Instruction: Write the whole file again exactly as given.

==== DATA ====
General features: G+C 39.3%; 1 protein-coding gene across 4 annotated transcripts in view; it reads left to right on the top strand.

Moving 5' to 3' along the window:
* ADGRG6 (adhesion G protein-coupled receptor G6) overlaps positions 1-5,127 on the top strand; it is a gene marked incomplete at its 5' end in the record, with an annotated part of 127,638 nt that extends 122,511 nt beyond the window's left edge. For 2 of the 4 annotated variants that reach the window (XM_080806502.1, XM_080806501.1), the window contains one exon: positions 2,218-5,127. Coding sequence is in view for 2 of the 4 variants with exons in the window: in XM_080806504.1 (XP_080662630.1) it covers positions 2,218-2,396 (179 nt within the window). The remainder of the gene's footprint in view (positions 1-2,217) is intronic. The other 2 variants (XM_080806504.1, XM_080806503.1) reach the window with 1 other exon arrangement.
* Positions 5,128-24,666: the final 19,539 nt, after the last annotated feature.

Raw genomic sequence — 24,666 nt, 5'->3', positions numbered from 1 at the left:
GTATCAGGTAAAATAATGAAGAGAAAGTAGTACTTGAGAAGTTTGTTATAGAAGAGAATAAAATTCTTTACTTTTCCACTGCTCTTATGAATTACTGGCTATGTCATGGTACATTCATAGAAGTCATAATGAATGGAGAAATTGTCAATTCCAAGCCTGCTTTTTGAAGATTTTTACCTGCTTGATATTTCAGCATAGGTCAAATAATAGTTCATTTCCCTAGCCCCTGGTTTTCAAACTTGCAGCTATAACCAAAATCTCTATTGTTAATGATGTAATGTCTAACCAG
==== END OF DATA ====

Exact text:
General features: G+C 39.3%; 1 protein-coding gene across 4 annotated transcripts in view; it reads left to right on the top strand.

Moving 5' to 3' along the window:
* ADGRG6 (adhesion G protein-coupled receptor G6) overlaps positions 1-5,127 on the top strand; it is a gene marked incomplete at its 5' end in the record, with an annotated part of 127,638 nt that extends 122,511 nt beyond the window's left edge. For 2 of the 4 annotated variants that reach the window (XM_080806502.1, XM_080806501.1), the window contains one exon: positions 2,218-5,127. Coding sequence is in view for 2 of the 4 variants with exons in the window: in XM_080806504.1 (XP_080662630.1) it covers positions 2,218-2,396 (179 nt within the window). The remainder of the gene's footprint in view (positions 1-2,217) is intronic. The other 2 variants (XM_080806504.1, XM_080806503.1) reach the window with 1 other exon arrangement.
* Positions 5,128-24,666: the final 19,539 nt, after the last annotated feature.

Raw genomic sequence — 24,666 nt, 5'->3', positions numbered from 1 at the left:
GTATCAGGTAAAATAATGAAGAGAAAGTAGTACTTGAGAAGTTTGTTATAGAAGAGAATAAAATTCTTTACTTTTCCACTGCTCTTATGAATTACTGGCTATGTCATGGTACATTCATAGAAGTCATAATGAATGGAGAAATTGTCAATTCCAAGCCTGCTTTTTGAAGATTTTTACCTGCTTGATATTTCAGCATAGGTCAAATAATAGTTCATTTCCCTAGCCCCTGGTTTTCAAACTTGCAGCTATAACCAAAATCTCTATTGTTAATGATGTAATGTCTAACCAG